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Labrador crater with moon-like properties could be ‘training site’ for Artemis astronauts

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When scientists determined in the mid-1970s that the Mistastin crater in Labrador had lunar-like properties, the last Apollo mission had flown and it was too late for astronauts to take advantage of the site for training.

But now, as Artemis astronauts prepare for the next moon mission, one Canadian expert says the remote crater could provide vital insight into what awaits them.

Gordon Osinski, a professor in the department of Earth sciences at Western University in London, Ont., said Mistastin was found to be an impact crater in the mid-1970s.

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An impact crater is created when an asteroid or meteorite crashes into the Earth, melting and recrystallizing rock through shock waves. One of the unique things about Mistastin, he said, is that it is formed from anorthosite _ a light-coloured, highly reflective stone _ that makes up large parts of the moon’s surface called lunar highlands.

“That also makes it one of the best training sites for the Artemis astronauts,” Osinski said. “My dream would be every astronaut who walks on the moon in the next few years will have visited this impact crater up in northern Labrador because of those attributes.”

A Canadian astronaut is to be part of Artemis II, planned for May 2024. This would make Canada the second country to have an astronaut fly around the moon. During the 10-day mission, the crew is expected to set a record for the farthest human travel beyond the far side of the moon. Artemis III, currently set for 2025, is expected to take humans back to the moon’s surface to explore for the first time the region near the lunar South Pole.

Mistastin, also known as Kamestastin, is on the traditional hunting grounds of the Mushuau Innu First Nation. George Rich from the Innu Nation said they welcome the scientists as long as they get the required permission to be on their traditional lands.

A spokeswoman for the Canadian Space Agency said no decisions have been made regarding astronaut training at the moment.

“We’d be happy to support opportunities for the profile and training when the time comes,” Sarah Berjaoui said in an email.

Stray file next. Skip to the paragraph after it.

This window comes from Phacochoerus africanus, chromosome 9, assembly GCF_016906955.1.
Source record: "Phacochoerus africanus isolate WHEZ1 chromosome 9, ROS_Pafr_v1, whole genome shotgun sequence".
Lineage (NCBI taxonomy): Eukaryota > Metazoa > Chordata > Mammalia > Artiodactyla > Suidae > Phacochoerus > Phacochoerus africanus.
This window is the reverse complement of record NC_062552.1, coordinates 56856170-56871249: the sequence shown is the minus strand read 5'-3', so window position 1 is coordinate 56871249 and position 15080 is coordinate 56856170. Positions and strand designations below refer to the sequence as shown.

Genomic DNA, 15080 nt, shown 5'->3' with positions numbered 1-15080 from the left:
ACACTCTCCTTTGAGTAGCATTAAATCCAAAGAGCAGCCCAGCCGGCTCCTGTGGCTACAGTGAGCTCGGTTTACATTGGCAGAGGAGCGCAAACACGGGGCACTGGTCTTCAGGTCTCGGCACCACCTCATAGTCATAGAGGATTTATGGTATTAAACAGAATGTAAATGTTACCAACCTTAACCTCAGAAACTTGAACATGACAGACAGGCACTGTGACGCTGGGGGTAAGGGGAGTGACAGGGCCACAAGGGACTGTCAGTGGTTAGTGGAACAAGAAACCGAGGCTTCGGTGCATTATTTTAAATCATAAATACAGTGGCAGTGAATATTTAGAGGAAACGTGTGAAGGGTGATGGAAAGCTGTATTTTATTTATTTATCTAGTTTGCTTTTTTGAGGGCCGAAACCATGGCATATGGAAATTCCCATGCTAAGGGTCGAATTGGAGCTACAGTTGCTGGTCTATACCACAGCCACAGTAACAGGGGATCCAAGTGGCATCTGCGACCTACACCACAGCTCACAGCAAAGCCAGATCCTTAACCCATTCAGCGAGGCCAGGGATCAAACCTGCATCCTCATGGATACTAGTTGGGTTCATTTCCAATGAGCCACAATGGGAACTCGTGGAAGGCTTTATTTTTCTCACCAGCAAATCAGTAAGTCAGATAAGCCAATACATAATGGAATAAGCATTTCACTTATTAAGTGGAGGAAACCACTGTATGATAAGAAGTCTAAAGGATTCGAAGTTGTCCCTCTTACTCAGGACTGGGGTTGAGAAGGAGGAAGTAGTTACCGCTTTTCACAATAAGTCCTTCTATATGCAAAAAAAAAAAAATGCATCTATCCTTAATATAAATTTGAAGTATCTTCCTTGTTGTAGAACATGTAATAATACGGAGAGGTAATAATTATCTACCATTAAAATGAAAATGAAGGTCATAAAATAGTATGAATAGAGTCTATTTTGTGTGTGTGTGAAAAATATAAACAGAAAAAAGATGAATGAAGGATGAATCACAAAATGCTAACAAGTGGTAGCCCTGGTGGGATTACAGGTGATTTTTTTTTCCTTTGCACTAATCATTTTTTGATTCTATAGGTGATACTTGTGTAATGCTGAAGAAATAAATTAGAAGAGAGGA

Apollo astronauts trained at Arizona’s Meteor Crater, which at just over a kilometre across, is much smaller than the gaping 28-kilometre-wide Mistastin. Astronauts from the Apollo 16 and 17 missions in the early 1970s trained in Sudbury, Ont., because of its lack of greenery and extensive bedrock, which gave the crew a feeling of being on the moon.

Cassandra Marion, a science adviser at the Canada Aviation and Space Museum in Ottawa who has been to the Mistastin crater six times, described the place as “breathtakingly beautiful.” The crater sits on the tundra-taiga line and is accessible via a cargo plane that lands on one of two airstrips.

It is quiet and its rocks are similar to those found on the lunar surface, she said, but Mistastin differs in several respects, including having abundant blueberry bushes and a lake that is a remainder from the last Ice Age.

Osinski, who has been to the crater twice, said Mistastin could be used to train astronauts in field geology, teaching them how to record observations of a totally new area.

“These are obviously critical, because the astronauts wouldn’t be the ones looking at samples when they come back to Earth,” he said.

“It would be scientists, so making sure they capture all the observations that we need is important.” The Mistastin crater could be a training ground for selecting the best rocks for study and making notes for researchers, he said.

“Faced with dozens and dozens of potential samples, how do we choose the best ones to bring back to answer the questions that the scientists have?”

In September 2021, Canadian astronaut Joshua Kutryk and NASA astronaut Matthew Dominick, a member of the Artemis team, spent some time training at the Mistastin crater where they learned to identify rocks that can be seen on the moon. Most of the rocks are accessible through cliff faces and outcrops, and are millions of years old.

“I’ve been in discussions already about returning this coming September with a bigger group of both Canadian and U.S. astronauts,” Osinski said.